they to pay just the original $75
assessment, forgiving $172.42 in
interest accrued since the lien was
filed in October 1989.
Clerk of Courts Al Fraser said
there are as many as 2000 liens in
courthouse records.
"They keep coming back to
haunt us. They come up when the
owners want to refinance or sell
the property," Mr. Fraser said..
In other matters this week, the
commission tentatively approved
rezoning to commercial for 11.2
acres in a proposed development
at the US 90 and Interstate 10 in-
Stersection in Sanderson.
First Coast Land and Timber
plans a 200 acre subdivision there,
but the Florida Department of
Community Affairs wants ameni-
ties included like a small shopping
center and restaurants.
A second public hearing is re-.
quired before final approval of the
rezoning.


except organic garbage.
South Sanderson residents
mounted strong opposition, draw-
ing an estimated 300 people to a
Memorial Day rally at a nearby
church.
"Actually, I'm thankful it hap-
pened the way it did. If it had been
anyone else a third party with an
investment would have fought for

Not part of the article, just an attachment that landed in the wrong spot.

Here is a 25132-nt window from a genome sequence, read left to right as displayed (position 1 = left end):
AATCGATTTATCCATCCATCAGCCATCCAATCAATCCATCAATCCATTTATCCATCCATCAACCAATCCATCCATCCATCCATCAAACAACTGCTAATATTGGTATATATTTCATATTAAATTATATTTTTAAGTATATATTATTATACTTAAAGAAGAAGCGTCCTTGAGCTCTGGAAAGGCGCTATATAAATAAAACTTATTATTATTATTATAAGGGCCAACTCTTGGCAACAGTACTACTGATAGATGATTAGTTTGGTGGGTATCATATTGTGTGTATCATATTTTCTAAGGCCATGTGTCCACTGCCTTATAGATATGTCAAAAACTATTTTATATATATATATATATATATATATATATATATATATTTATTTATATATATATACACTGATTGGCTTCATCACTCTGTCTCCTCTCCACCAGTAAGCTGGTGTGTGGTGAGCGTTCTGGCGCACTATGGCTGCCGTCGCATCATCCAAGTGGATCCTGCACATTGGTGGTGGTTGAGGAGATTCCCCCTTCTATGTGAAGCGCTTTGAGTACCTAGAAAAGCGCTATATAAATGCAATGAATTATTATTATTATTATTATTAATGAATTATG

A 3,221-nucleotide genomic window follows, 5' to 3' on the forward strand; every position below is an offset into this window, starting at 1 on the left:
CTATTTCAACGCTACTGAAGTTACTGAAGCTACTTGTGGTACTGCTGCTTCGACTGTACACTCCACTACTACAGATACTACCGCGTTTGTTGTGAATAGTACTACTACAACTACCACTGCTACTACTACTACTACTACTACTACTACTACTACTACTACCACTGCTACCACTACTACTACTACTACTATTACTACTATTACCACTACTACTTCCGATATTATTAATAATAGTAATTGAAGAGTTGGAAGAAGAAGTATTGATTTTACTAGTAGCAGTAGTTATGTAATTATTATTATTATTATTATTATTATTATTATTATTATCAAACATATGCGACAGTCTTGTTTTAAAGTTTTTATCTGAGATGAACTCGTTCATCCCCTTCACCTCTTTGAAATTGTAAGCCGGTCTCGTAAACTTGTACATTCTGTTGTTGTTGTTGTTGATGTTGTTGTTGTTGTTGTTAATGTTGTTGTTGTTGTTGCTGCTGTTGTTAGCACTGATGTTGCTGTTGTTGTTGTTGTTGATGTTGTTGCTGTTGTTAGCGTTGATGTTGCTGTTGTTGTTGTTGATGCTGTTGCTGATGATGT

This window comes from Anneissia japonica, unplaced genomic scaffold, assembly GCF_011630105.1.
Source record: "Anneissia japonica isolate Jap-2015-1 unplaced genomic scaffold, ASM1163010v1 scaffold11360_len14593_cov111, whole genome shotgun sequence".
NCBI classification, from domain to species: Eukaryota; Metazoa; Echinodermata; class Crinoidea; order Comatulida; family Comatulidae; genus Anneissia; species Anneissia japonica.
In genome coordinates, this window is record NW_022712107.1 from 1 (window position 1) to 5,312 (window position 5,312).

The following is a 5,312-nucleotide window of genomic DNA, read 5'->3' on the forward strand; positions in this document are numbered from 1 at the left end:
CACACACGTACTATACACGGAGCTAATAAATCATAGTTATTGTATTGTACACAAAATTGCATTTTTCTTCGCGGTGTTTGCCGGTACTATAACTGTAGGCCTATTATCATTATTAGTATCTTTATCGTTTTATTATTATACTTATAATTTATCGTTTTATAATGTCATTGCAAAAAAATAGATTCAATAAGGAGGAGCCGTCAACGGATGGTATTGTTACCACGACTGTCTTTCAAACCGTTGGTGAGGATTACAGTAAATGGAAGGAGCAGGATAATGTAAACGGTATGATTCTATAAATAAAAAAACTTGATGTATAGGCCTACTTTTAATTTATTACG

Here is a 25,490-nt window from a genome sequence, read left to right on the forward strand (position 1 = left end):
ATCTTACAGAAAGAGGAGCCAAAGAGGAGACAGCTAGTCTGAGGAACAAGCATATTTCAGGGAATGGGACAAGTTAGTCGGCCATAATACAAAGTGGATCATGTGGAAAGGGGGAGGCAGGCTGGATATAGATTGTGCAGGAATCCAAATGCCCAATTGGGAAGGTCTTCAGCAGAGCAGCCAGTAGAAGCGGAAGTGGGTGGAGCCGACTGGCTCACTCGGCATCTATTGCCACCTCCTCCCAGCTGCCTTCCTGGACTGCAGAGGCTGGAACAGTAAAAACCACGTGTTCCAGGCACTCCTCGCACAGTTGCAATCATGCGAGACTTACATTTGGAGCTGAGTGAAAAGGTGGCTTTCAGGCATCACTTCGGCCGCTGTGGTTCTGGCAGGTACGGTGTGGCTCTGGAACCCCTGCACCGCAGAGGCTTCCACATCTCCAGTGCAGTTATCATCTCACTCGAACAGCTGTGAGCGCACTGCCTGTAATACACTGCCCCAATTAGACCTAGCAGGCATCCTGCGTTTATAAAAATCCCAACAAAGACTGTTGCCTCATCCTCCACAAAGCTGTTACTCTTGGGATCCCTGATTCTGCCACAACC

it, whereas I just pulled the appli-
cation," Mr. Darabi said.
He explained last month he
wanted control over the permit and
design process, but indicated he la-
ter planned to sell the landfill to an
unnamed private trash hauling firm.
"I never intended to own a land-
fill, but I did intend to permit it,"
he told the commission this week.
The engineer noted he thought
he'd covered potential protest by
contacting Arnold Rhoden, who
owns land bordering three sides.'
Commissioner Fred Raulerson
said he should accept some blame
also. "He's asked forgiveness for
his mistakes and I need to ask for-
giveness for prodding him. I saw
potential big bucks from Frank's
project."
Chairman Julie Combs who
got as much criticism from resi-
dents of her Sanderson district as
Mr. Darabi said, "We were
thinking about what's best to bring
money to Baker County for the
door-to-door."
"Well, it's now a dead issue,
thank goodness. Now we need to
move, forward," said Commission-
er Alex Robinson.


Arrestsfor

drunkenness
A misinterpretation between
two intoxicated men June 30 led to
the arrest of each for disorderly in-
toxication.
Mitchell Berry, 21, of Macclen-
ny and Christopher Reed, 21, of
Jacksonville were riding in a car
with Ashley Krauss.
While sitting in the drive-
through lane at McDonald's
around 2:30 am, Mr. Reed called
Ms. Krauss a [female dog].
Mr. Berry thought someone
from a nearby tour bus had said it,
so he got out and created a distur-
bance at the drive-through.
Deputy David Morgan, asked
him several times to get back in
his car and leave, but Mr. Berry re-
fused, saying, "Just go ahead and
arrest me."
Meanwhile, Mr. Reed was loose
in the parking lot, falling on vari-
ous cars as he staggered in and out
of traffic leaving the drive-
through. .